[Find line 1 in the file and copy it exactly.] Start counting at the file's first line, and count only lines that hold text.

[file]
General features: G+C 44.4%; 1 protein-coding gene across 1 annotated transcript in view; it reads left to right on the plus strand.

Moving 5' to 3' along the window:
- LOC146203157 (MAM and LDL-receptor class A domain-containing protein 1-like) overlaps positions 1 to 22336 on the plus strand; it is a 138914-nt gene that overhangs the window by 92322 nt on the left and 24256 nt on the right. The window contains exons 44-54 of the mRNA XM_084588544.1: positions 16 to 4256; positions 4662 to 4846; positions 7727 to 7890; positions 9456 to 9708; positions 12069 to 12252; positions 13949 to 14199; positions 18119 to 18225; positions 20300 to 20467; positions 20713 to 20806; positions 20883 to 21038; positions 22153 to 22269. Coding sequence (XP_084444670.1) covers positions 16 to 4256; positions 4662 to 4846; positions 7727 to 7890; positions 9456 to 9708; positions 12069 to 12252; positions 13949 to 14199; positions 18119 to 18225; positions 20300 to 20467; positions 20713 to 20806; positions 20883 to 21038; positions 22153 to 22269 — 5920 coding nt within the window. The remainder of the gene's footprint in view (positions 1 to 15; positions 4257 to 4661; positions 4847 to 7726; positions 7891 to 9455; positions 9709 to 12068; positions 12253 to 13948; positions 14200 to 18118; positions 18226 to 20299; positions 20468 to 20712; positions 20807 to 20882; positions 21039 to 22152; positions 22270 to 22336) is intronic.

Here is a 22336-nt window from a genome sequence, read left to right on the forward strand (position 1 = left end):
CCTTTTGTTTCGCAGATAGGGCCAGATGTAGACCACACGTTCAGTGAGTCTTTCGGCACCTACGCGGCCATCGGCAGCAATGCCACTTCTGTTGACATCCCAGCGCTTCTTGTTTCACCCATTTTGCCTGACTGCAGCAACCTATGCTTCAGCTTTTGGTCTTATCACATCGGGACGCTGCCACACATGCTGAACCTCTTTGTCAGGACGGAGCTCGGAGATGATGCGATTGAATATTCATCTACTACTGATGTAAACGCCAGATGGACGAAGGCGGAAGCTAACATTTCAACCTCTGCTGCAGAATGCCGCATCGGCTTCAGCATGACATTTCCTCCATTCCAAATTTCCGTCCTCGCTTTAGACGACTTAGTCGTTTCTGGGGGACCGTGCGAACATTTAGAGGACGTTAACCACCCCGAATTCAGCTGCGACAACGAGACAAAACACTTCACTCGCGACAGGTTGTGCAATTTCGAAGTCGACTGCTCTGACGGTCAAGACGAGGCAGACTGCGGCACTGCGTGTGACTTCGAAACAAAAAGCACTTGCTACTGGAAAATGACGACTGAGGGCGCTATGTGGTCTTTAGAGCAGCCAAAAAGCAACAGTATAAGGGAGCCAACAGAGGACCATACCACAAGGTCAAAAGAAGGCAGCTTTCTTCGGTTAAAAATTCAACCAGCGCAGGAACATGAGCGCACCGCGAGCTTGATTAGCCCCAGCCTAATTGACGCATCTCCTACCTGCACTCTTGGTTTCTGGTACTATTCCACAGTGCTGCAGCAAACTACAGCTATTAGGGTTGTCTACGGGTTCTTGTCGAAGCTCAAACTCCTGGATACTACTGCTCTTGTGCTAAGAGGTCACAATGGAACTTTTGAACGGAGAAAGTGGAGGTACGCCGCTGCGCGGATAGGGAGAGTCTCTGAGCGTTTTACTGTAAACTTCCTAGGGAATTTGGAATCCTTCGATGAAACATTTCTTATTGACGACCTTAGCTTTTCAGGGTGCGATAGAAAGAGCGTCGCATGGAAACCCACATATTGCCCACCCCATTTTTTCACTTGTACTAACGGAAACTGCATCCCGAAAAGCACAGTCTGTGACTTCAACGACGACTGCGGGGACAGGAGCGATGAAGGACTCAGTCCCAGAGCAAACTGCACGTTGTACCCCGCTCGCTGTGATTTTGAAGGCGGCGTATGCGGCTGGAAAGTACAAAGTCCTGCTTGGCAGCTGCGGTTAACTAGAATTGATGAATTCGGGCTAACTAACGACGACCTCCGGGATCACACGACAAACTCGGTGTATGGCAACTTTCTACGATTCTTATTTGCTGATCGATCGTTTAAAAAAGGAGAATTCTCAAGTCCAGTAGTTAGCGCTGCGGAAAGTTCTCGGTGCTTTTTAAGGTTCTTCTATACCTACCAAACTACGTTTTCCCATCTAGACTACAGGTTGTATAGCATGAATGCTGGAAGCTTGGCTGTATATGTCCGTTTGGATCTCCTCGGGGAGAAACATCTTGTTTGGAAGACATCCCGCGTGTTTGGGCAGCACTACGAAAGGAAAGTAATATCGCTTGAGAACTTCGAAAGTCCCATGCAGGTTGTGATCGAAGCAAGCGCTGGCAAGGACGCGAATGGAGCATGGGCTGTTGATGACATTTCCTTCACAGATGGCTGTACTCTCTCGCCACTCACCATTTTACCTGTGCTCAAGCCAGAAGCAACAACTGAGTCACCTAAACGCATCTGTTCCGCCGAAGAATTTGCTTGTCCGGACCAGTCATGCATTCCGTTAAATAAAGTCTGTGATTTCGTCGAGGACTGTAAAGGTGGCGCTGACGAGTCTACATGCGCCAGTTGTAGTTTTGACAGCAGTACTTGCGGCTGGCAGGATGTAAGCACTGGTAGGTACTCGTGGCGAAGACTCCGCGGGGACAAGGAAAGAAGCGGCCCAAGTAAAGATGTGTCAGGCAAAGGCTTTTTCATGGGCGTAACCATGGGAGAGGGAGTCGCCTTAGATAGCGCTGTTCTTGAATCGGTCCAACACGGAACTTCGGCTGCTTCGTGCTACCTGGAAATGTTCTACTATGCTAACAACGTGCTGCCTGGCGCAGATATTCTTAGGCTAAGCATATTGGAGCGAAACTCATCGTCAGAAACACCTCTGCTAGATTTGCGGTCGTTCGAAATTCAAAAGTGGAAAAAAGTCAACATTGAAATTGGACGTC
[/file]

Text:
General features: G+C 44.4%; 1 protein-coding gene across 1 annotated transcript in view; it reads left to right on the plus strand.